“A direct Inspector of mines has one assistant. In other respects he stands alone. There are hundreds of mines in his district, each with its separate staff of officials and miners, and all co-operating and responsible. Thousands of little things may be conducing to an accident without the possibility of the Inspector knowing anything about them, unless they are communicated. Actual inspection is only one of his many duties. He has to attend to the work of his department and do as much writing besides as falls to the lot of many active clerks. Running through the Act, he has to attend to restrictions as to the employment of women, girls, and boys, registers, school certificates, wages, single shaft restrictions, certificates to managers, returns, fencing shafts at abandoned mines, record plans, annual report, special reports, arbitrations, accidents, inquests, inquiries, ventilation reports, fencing machinery etc; reports as to ventilation, machinery, shaft sides, etc, withdrawals of workmen and of inspection by miners, lighting, blasting, boreholes, engine plane and incline signals and manholes, manholes on horse roads, shaft sides, fencing and fittings, securing roof and sides of workings, chains and ropes, conical drum fittings, breaks indicators, steam boilers, gauges, safety valves, barometers and thermometers, establishment of special rules and publication of them along with the abstract of the Act, prosecutions, office duties.

“Each of these duties arises with regard to mines of underground workings, many of them not half the height of a man. A mine is not like a factory which , when set to work, usually remains much the same from year to year. The mine is constantly on the change. Every ton of mineral sent out tends to alter circumstances. An inspector could not control one of the items enumerated. A thing might become changed long before he had completed his circuit. An army of inspectors could not control the changing circumstances, unless with the powers of managers, and the co-operation of the staff and miners acting under them, in which event the inspector would practically become the manager.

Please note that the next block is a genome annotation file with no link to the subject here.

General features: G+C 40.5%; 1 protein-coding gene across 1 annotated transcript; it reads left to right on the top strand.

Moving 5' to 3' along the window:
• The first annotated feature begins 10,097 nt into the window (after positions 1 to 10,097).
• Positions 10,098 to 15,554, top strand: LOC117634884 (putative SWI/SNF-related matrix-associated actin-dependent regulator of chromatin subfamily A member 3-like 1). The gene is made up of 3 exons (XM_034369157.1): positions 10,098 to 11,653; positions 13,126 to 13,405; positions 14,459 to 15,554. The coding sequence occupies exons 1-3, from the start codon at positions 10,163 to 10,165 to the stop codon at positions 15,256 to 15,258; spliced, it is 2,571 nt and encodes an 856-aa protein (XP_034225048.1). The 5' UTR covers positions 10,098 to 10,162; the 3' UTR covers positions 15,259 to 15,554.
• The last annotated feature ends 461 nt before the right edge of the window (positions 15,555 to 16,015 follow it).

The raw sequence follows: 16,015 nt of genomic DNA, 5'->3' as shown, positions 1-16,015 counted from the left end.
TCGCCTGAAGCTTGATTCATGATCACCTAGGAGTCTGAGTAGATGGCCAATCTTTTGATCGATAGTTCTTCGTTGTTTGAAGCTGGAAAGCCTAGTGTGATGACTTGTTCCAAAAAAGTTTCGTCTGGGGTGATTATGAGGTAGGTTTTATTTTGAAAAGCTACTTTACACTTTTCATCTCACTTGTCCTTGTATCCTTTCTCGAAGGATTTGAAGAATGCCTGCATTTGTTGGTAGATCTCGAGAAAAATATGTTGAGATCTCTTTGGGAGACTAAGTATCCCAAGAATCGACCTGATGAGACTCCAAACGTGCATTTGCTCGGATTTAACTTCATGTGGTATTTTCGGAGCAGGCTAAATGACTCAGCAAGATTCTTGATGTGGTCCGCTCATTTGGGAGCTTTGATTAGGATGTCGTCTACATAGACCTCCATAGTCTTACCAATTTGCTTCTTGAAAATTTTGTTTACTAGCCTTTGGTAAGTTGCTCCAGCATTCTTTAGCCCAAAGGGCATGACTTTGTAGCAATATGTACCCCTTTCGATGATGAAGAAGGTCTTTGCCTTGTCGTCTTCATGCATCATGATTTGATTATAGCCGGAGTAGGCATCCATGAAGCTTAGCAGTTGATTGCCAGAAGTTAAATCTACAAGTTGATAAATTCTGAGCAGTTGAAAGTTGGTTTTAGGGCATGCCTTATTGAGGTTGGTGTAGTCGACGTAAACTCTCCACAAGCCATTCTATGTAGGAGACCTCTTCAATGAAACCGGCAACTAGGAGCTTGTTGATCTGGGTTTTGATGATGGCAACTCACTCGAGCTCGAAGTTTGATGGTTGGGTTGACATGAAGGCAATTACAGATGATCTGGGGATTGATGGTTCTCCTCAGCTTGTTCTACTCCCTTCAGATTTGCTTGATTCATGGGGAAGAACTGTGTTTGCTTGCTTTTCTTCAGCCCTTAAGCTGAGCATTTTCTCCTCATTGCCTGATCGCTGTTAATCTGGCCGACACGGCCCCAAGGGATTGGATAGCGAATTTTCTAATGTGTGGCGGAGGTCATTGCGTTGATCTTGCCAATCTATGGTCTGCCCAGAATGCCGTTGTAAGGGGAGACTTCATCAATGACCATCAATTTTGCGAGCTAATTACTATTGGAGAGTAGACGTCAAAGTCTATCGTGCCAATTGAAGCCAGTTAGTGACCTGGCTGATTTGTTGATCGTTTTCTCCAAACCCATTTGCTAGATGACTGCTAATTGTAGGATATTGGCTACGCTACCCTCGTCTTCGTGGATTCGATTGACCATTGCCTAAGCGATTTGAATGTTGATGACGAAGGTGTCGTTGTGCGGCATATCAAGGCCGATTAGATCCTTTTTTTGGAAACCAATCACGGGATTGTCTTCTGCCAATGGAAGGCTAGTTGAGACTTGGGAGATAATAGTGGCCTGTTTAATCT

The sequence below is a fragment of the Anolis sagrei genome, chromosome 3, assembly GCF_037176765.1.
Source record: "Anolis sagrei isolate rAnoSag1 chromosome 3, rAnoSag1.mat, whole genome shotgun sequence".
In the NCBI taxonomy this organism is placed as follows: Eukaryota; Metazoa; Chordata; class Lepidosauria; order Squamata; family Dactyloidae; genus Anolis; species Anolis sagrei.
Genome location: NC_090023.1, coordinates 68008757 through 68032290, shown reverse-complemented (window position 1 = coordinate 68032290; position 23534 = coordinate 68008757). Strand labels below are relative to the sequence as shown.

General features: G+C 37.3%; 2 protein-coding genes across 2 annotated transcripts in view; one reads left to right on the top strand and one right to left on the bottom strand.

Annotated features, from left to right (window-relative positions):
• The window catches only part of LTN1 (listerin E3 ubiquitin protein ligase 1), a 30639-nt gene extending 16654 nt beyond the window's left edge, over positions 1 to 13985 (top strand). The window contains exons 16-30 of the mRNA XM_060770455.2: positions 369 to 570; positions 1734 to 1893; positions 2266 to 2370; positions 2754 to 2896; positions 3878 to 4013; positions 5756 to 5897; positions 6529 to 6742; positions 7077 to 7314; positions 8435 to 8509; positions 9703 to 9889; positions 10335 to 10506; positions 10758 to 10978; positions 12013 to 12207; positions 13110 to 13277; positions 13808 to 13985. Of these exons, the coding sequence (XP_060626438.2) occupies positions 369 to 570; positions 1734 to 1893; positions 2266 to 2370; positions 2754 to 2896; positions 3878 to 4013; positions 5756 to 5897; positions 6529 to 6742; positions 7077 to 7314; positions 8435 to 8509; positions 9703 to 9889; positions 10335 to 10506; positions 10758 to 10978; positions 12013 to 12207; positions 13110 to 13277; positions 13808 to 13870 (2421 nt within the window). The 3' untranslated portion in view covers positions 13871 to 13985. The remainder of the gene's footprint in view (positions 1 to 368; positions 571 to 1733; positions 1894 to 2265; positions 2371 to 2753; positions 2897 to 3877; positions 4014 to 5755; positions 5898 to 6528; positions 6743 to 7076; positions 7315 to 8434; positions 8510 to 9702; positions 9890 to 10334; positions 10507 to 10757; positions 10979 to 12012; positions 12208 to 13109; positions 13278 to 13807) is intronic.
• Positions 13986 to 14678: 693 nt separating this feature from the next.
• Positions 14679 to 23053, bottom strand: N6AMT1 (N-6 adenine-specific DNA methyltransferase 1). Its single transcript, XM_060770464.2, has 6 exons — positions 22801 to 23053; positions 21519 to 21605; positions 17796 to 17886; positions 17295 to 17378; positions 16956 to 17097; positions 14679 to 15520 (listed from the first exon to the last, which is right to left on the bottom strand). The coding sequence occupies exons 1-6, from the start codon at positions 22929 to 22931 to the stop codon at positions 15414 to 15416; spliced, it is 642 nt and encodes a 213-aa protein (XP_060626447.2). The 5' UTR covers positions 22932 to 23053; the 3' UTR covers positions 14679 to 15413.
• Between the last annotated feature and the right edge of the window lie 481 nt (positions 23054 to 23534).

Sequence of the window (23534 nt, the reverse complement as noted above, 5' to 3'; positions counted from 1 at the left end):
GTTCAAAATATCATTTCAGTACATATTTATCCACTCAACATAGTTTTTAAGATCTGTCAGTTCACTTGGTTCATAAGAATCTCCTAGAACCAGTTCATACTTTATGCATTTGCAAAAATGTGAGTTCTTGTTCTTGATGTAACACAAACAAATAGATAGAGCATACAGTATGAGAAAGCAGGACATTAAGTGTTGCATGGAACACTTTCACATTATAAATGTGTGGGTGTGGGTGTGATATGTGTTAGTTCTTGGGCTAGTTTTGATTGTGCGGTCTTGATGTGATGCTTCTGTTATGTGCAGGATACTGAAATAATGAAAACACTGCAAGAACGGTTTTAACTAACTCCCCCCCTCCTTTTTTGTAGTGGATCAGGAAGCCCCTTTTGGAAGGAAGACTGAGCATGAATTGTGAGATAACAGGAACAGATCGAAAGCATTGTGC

“The miners as a body are an intelligent and unobtrusive class of men. Being constantly exposed to danger they learn to deal cooly with things which would terrify an inexperienced person. They generally know when more than usual danger surrounds. The power which they have of inspection on their own behalf and of inspecting and copying the reports made by those acting in the management, might help to keep matter straight, but their nature apparently rather leads them to confide in those to whom that duty is committed. When they see things going wrong, however, and they think offence might be given by naming it to their superiors, it is a duty which they owe to themselves and those dependent upon the to seek a remedy. The inspector’s name and address is required to be kept posted up at each mine. They may communicate confidentially with him. If matters be not attended to at the critical time, the opportunity for ensuring safety may pass.

“The Inspector of mines of the district and his assistant had visited the Blantyre mine on several occasions prior to the explosion, apparently without finding anything radically wrong, or having any difficulty in getting their views complied with, except as to inducing the men to inspect for themselves. The latest visit of the inspector seems to have been on the 23rd August last, consequent upon an explosion three days previously in which one McInulty lost his life. This visit appear to have been confined to an investigation of that accident. The coming great disaster was not foreseen.”